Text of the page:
So it has been awhile - too long actually - but I couldn't resist a contribution to the latest edition of The 'Heroic' Accretionary Wedge. I'm a fan of both the show Heroes and geologists who turned up their nose at dogmatic scientific ideals; those who suffered from the Galileo Syndrome if you will. There are a number to choose from but I've always held an affection for Louis Agassiz ever since I discovered he visited and studied the Helderberg Escarpment in John Boyd Thatcher Park in Upstate New York during my undergraduate work at the University of Albany. As I've mentioned before, the house I grew up in had an exposed bedding plane of the Manlius Formation as the basement 'floor' and so I have an affinity with the Helderbergs for a number of reasons. My interest in learning more about Agassiz was heightened during graduate school and I managed to find Carozzi's translation of "Etudes sur les glaciers" complete with amazing plates overlain with annotated mylar sheets. You can download a scan of the original here, although I haven't been able to find the plates or mylar sheets scanned online (perhaps a future project).
"Agassiz was among those who received this hypothesis as improbably and untenable. Still, he was anxious to see the facts in place, and Charpentier was glad to be his guide. He therefore passed his vacation, during the summer of 1836, at the pretty town of Bex, in the valley of the Rhone. Here spent a number of weeks in explorations, which served at the time as a relaxation from from his more sedentary work. He went expecting to confirm his own doubts, and to disabuse his friend Charpentier of his errors. But after visiting with him in the glaciers of the Diablerets, those of the valley of Chamounix, and the moraines of the great valley of the Rhone and its principle lateral valley, he came away satisfied that a too narrow interpretation of the phenomena was Charpentier's only mistake' (Agassiz, 1885)Within a single summer Agassiz challenged his own beliefs and began postulating that physical phenomena observed within isolated alpine environments were similar to those at work at the continental scale! This is an astounding feet for someone who was encouraged to 'focus on one discipline and not spread his intellectual gifts to thin' and since the idea was so controversial at the time. I also find his morphological and landscape scale descriptions in "Geologic Sketches" poetic and incredibly astute. His methods were rooted in Baconian-based observations - a true field geologist who embodied the idiom that "seeing is believing." I just can't help but imagine what a marvelous and convincing team "Old Lou" and Tracy Strauss would have made if they could have worked together... Imagine his absolute glee at being able to ask Tracy to morph into a body of water, then ice and then illustrate the physical processes he envisioned at the scale that so many questioned. They would have made a heroic team for sure (perhaps even a historical Wonder Twins if you will!).
While I was initially impressed by his moxie to challenge peers initially considered outside his discipline (there are numerous examples of Humboldt chastising Agassiz for straying from zoology in their correspondences), as I began my teaching career I was later impressed by descriptions of his teaching style. Cooper (1917) authored "Louis Agassiz As A Teacher - Illustrative Extracts on His Method of Instruction" that I found humorous, incredibly engaging and humbling. Chapter titles include "How Agassiz Taught Professor Wilder" and "The Death of Agassiz - His Personality" - all of the chapters contain fascinating passages but the most telling is the opening note. Lane states:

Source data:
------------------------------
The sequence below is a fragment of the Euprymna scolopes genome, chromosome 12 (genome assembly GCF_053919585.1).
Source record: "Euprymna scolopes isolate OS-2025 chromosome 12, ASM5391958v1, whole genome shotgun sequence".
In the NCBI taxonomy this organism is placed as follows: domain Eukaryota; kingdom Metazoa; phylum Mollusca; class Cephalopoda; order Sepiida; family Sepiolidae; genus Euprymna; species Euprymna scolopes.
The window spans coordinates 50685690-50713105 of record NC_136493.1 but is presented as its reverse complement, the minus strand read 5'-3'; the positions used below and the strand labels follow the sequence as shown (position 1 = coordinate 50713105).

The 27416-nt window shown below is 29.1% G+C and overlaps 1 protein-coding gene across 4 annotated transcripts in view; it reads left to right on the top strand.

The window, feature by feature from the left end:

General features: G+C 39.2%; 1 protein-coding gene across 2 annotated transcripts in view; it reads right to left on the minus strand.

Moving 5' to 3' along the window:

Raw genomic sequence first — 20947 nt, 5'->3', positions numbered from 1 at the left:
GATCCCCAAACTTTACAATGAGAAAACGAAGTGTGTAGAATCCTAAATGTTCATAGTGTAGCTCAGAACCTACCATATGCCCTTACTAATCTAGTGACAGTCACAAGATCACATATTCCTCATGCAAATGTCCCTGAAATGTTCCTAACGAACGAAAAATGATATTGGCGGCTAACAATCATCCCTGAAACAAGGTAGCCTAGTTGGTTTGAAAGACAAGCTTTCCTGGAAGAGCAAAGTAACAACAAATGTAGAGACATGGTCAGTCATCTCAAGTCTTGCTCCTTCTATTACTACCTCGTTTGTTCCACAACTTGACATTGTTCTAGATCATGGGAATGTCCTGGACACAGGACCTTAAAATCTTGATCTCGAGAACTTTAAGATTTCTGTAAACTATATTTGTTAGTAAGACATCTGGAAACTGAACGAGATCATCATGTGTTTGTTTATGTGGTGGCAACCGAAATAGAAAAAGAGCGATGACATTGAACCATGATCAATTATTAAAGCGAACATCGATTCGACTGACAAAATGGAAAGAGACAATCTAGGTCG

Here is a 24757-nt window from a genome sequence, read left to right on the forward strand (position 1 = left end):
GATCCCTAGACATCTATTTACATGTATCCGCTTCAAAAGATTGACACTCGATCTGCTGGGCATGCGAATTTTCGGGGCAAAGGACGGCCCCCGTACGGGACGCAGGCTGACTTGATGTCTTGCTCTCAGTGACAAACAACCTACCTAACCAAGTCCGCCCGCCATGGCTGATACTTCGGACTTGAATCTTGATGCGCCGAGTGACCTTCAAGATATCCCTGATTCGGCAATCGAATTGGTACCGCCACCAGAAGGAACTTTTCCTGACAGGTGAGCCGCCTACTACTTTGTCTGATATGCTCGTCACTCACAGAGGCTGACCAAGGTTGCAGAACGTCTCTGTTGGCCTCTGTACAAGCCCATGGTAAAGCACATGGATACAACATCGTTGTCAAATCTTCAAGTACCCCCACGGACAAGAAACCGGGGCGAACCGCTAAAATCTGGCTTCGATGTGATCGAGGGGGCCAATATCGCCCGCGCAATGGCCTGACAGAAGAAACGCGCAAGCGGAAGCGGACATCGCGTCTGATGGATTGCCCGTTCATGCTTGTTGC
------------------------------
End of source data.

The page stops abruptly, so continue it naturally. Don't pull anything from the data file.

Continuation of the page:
When the question was put to Agassiz, 'What do you regard as your greatest work?' he replied: 'I have taught men to observe.' And in the preamble to his will he described himself in three words as 'Louis Agassiz, Teacher.'It astounds me that after establishing himself as a renown scientist, researcher, and astute field geologist, he identified himself as an educator. His achievements counter the common misconception that you can't be an excellent teacher and a strong scholar. His scholarship informed his scientific principles and beliefs and they informed his teaching. Cooper also states:
Teaching was a passion with him, and his power over his pupils might be measured by his own enthusiasm... Agassiz's general faith in the susceptibility of the popular intelligence, however untrained, to the highest truths of nature, was contagious, and he created or developed that in which he believe...There are numerous other passages with similar glowing descriptions of Agassiz's magnetic personality and ability to instill wonder about the natural world. Given these descriptions I find myself yearning to sit at a dinner table and hear his stories, interpret a landscape together, or climb a remote peak just to 'observe.' I know there are a lot of educators in the geoblogosphere and I'll leave you with the opening poem in Cooper's text - something I think we might all hope remotely pertains to us someday:
The beauty of his better self lives on
In minds he touched with fire, in many an eye
He trained to Truth’s exact severity;
He was a Teacher: why be grieved for him
Whose living word still stimulates the air?
In endless file shall loving scholars come
The glow of his transmitted touch to share